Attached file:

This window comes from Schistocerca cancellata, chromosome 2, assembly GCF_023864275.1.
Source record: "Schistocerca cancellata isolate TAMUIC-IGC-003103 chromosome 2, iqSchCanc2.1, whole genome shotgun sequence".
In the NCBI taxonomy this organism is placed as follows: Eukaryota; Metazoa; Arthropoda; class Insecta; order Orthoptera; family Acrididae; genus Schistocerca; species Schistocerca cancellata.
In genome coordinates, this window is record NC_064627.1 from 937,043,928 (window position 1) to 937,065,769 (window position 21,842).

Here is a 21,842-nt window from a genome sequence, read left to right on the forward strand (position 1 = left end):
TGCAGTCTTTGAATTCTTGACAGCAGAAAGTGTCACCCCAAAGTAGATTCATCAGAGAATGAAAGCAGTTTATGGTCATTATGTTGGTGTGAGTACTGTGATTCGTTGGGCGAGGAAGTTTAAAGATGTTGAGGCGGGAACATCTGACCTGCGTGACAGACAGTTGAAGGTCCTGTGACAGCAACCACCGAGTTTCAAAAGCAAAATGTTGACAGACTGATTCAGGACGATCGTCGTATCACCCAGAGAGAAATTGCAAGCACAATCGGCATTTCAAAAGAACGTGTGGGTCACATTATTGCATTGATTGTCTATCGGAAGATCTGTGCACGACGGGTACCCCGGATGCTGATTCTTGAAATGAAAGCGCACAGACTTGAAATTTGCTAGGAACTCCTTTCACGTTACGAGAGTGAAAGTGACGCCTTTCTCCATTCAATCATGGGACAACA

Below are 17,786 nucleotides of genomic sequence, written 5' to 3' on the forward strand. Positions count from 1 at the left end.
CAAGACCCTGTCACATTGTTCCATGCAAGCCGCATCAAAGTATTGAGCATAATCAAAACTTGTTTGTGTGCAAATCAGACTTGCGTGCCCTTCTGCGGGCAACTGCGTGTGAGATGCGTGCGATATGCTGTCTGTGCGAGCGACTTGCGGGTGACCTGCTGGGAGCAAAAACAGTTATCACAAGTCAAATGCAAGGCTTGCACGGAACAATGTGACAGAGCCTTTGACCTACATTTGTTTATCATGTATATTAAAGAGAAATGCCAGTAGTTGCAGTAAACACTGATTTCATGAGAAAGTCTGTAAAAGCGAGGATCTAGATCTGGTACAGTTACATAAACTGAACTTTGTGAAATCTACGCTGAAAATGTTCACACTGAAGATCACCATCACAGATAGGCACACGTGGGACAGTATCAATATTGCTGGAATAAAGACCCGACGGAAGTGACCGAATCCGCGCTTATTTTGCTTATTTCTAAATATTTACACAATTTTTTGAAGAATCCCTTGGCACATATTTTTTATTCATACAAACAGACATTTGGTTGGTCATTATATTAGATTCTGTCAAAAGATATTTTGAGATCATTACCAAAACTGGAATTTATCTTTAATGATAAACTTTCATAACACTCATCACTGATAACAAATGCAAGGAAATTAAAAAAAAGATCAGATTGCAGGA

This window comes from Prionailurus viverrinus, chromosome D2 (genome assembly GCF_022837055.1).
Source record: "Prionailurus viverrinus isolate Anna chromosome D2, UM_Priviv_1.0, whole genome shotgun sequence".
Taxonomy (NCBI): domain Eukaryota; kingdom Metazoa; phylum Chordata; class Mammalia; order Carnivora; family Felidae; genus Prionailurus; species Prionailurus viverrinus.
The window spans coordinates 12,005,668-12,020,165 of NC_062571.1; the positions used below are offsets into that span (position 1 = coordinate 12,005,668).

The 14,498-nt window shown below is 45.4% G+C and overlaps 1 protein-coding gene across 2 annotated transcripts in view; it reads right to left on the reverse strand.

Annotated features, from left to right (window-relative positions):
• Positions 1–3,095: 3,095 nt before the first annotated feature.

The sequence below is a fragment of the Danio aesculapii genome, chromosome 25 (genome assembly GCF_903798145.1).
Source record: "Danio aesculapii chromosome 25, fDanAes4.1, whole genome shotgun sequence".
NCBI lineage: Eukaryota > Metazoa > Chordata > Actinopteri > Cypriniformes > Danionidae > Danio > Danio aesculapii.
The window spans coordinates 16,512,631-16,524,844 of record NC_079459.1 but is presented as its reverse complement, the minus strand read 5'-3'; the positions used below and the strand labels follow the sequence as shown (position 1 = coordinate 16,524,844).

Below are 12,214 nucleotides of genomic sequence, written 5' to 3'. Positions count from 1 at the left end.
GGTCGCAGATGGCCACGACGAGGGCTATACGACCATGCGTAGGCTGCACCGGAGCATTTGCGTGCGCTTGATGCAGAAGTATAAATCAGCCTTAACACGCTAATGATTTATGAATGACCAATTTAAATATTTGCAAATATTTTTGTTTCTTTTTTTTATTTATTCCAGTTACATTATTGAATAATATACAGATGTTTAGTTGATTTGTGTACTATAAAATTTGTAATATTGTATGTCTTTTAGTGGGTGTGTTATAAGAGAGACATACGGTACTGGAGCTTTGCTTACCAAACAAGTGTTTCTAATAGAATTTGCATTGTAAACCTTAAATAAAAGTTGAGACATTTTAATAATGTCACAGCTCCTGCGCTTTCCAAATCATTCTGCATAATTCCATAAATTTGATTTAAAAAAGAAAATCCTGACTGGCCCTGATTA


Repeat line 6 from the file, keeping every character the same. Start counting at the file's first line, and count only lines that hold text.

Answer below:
TGCAGTCTTTGAATTCTTGACAGCAGAAAGTGTCACCCCAAAGTAGATTCATCAGAGAATGAAAGCAGTTTATGGTCATTATGTTGGTGTGAGTACTGTGATTCGTTGGGCGAGGAAGTTTAAAGATGTTGAGGCGGGAACATCTGACCTGCGTGACAGACAGTTGAAGGTCCTGTGACAGCAACCACCGAGTTTCAAAAGCAAAATGTTGACAGACTGATTCAGGACGATCGTCGTATCACCCAGAGAGAAATTGCAAGCACAATCGGCATTTCAAAAGAACGTGTGGGTCACATTATTGCATTGATTGTCTATCGGAAGATCTGTGCACGACGGGTACCCCGGATGCTGATTCTTGAAATGAAAGCGCACAGACTTGAAATTTGCTAGGAACTCCTTTCACGTTACGAGAGTGAAAGTGACGCCTTTCTCCATTCAATCATGGGACAACA